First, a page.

On the 15th August the Battalion (2/1st Bucks) moved to Abeele and on the 18th to Goldfish Chateau Camp near Ypres. On the evening of the 20th they advanced to the support line just forward of Wieltje, having many casualties on the way from shell fire. After dark they went into the line in the Pommern Castle sector, Headquarters at Uhlan Farm, “C” Company on the left, “B” on the right (front line), “D” left support, “A” right support. The next day was spent in preparations for the attack on the 22nd.

Of the 61st Division the 184th Brigade was told off for the attack, having the 44th Infantry Brigade, 15th Division, on their right, and the 143rd Brigade, 48th Division, on their left. The Bucks were to make the attack on the right, the Oxfords on the left of the Brigade, each Battalion taking a frontage of approximately 700 yards.

The Bucks were to advance with two Companies forming the first and second waves, and two Companies forming the third and fourth; the Oxfords were to attack with three Companies forming the first and second and one Company the third wave. Eight platoons of the Royal Berks were to be attached to the Bucks as “moppers-up’ and five to the Oxfords. The Glosters and one Battalion of the 183rd Brigade were in Brigade reserve. The final objective was the position on the Kansas Cross—Winnipeg Road.

The “moppers-up” were to deal with the strong posts at Somme, Aisne, Gunpits, Cross Cotts, Green House, Martha, Keir Farm, and various dug-outs, and to be ready to cover the flanks if necessary. This would enable the main attack to push forward to take the main position without delaying to clear the strong points in advance of it.

At 4.45 a.m. the Artillery put down the barrage and the waves advanced, disregarding the strong posts and pressing forward as close as possible to the barrage in accordance with the orders they had received. The “moppers-up,” in attempting to follow, suffered heavily in casualties from machine-gun and rifle fire, the garrisons of the posts behind their concrete walls put up a stubborn resistance. The Somme and Aisne Farms were taken, but the latter retaken almost at once by the enemy. Pond Farm in front of the Oxfords on the left and Gallipoli in front of the 7th Cameron Highlanders on the right remained in the possession of the enemy.

The position of the advancing waves of the Bucks became more and more serious, but still they pressed on, and some at least reached their objective, though exposed to fire from front, flanks, and rear, and entirely cut off from all communication. Meanwhile a company of the 2/5th Gloucesters, under Second Lieutenant Johnston, with the few remaining men available with the Battalion, consolidated a line of shell-holes for the defence of Somme Farm that had been won by a platoon of the Berks, only three men of which remained to follow Second Lieutenant St. Leger into the post and to deal with the 14 survivors of the garrison. Three counter-attacks were made on the newly consolidated line, but were caught by the fire of our Artillery, and easily repulsed by the Infantry. The enemy snipers were much in evidence throughout the day, any movement that might suggest a runner with information for Headquarters attracted their special attention; even stretcher-bearers and wounded crawling painfully back were not spared.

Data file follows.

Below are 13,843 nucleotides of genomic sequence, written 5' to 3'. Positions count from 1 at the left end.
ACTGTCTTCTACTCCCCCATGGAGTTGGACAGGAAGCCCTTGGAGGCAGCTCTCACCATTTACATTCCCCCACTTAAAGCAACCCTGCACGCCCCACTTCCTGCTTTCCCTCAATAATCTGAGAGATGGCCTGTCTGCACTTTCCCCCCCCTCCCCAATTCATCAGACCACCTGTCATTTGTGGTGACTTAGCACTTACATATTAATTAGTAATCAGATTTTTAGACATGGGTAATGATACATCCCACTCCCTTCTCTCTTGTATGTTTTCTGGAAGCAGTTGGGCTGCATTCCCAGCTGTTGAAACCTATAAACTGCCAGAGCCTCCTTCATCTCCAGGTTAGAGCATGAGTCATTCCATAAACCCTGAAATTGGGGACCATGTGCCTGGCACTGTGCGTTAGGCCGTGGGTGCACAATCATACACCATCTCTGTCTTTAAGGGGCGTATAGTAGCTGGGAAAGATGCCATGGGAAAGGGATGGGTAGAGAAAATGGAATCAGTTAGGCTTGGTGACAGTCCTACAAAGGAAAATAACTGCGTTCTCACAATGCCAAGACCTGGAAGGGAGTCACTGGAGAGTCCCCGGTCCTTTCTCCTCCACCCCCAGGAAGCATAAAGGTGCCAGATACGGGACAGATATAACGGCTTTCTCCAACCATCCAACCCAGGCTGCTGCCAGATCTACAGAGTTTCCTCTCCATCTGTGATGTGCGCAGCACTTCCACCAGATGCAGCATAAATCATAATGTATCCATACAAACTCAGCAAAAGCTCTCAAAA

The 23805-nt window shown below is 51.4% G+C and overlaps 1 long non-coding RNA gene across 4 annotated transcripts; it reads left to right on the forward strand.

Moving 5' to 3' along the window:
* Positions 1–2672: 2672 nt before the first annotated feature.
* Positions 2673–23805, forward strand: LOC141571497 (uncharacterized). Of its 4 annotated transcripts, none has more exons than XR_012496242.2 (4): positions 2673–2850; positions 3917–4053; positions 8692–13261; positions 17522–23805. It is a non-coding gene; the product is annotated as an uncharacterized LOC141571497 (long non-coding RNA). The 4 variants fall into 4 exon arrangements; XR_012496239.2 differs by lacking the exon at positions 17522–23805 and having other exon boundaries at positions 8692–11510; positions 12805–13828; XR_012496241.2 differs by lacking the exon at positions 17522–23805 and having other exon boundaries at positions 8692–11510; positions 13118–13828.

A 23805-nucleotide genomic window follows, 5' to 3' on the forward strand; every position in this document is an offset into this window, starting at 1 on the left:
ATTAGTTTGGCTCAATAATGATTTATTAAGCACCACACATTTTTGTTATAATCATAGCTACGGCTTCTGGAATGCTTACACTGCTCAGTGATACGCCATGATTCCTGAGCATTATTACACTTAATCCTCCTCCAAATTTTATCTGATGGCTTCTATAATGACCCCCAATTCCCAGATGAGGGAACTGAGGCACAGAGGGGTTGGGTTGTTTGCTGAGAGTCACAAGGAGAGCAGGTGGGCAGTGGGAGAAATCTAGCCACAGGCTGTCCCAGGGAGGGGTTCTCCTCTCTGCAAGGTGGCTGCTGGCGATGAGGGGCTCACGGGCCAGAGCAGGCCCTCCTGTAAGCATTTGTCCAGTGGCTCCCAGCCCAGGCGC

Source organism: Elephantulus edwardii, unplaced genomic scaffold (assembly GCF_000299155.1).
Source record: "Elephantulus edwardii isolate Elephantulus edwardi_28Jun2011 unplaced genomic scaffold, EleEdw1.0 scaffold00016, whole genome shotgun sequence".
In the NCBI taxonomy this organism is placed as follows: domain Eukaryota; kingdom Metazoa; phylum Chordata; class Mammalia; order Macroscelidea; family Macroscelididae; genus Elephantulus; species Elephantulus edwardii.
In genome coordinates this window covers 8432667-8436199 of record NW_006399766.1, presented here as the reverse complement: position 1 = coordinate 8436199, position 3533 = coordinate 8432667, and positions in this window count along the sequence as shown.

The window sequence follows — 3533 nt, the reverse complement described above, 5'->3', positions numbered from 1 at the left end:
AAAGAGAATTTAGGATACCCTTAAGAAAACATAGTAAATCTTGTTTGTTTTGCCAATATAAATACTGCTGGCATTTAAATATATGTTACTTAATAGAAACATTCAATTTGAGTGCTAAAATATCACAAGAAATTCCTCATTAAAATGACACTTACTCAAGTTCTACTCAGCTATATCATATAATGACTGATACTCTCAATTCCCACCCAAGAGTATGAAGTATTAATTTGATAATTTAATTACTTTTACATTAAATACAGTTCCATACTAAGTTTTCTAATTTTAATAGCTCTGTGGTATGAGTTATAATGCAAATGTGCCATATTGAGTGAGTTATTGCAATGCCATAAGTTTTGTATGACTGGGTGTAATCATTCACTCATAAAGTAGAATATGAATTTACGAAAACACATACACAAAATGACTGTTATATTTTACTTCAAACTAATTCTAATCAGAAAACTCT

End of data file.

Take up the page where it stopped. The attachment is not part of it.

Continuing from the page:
At 4 p.m., with the assistance of two platoons of the 2/5th Gloucesters, the Oxfords finally assaulted and captured Pond Farm. This much relieved the pressure on the left of the Bucks, and they were able to straighten out the line. A party was sent forward to take the gun-pits, but found them deserted by the enemy and giving shelter to many of the wounded of the Battalion.

The losses were found to have been very heavy 13 officers and 637 other ranks went into action, 11 officers and 338 other ranks were reported as casualties.

Killed: Second Lieutenant C. R. Tyson and 46 other ranks.

Died of wounds: Captain J. E. S. Wilson, R.A.M.C., Second Lieutenants Gibson and W. R. Gill.

Wounded: Captain G. C. Stevens, Second Lieutenants T. S. Markham, G. P. Steed, and W. H. Petrie, and 156 other ranks.

Missing: Captain H. R. Foster, Second Lieutenants H. E. Molloy and W. E. Rolfe (presumed dead), and 122 other ranks.

Of the missing 19 were afterwards traced as prisoners of war, and 103 presumed killed. Nine of the prisoners were wounded when captured. At night the Battalion was relieved by the 2/7th Worcesters. The Battalion returned to their old bivouac at Goldfish Chateau, a sad return. Except “A” Company, all were commanded by Sergeants. The men were in the last stage of exhaustion, the strongest Company had barely 80, the weakest just over 50 in the ranks.

After one night at Goldfish Chateau the Battalion moved back to Brandhoek.

2/4th Royal Berkshire Regiment

War Diaries of the 2/4th Royal Berkshires

Tuesday 21st August 1917 Belgium, Trenches Wieltje

“The day was fairly quiet except for heavy shelling between 9am and 11am. In the evening the various platoons moved to their point of assembly for the following days attack. Casualties 1 OR killed, 13 OR wounded.”

Wednesday 22nd August 1917, Belgium, Trenches Wieltje

The 184th Infantry Brigade attacked the enemy defences from D14 c.6.7. to D7 c. 3.5 (Map FREZENBERG 1/10000 attached).

The 44th Brigade 15th Division attacked on the Right, and the 143rd Brigade 48th Division attacked on the Left.

Zero was at 4.45am August 22nd, an which hour the Infantry advanced and the Barrage commenced. The 2/1st Bucks Battalion, Ox and Bucks Light Infantry attacked on Right, the 2/4th Oxford and Bucks Light Infantry attacked on the Left.

The 2/4th Royal Berks found 13 platoons to attack various Strong Points which were known to exist. They followed close behind the leading Infantry, and on nearing their Objectives, dashed through the leading waves and assaulted the Strong Points.

The various platoons were detailed as follows:-

Platoon Commander Objective

No 1 2/Lt A C L Hill Somme
No 4 2/Lt G W de St Legier Somme
No 2 2/Lt A K Glover Cross Cott
No 3 2/Lt C L B Kirkland Aisne House
No 5 2/Lt H W Jewell Schuler
No 6 2/Lt G A F Gilmor Pond Farm
No 13 2/Lt F A N Wilmot Pond Farm
No 7 2/Lt A E Saw Left flank guard for 2/4 Oxfords.
No 8 2/Lt F Exler Hindu
No 9 2/Lt W H Stevens Marth Ho
No 12 2/Lt A H Robinson MarthHo
No 10 2/Lt D Mackinnon Green Ho
No 11 2/Lt H S Griffin Gun positions near D13 central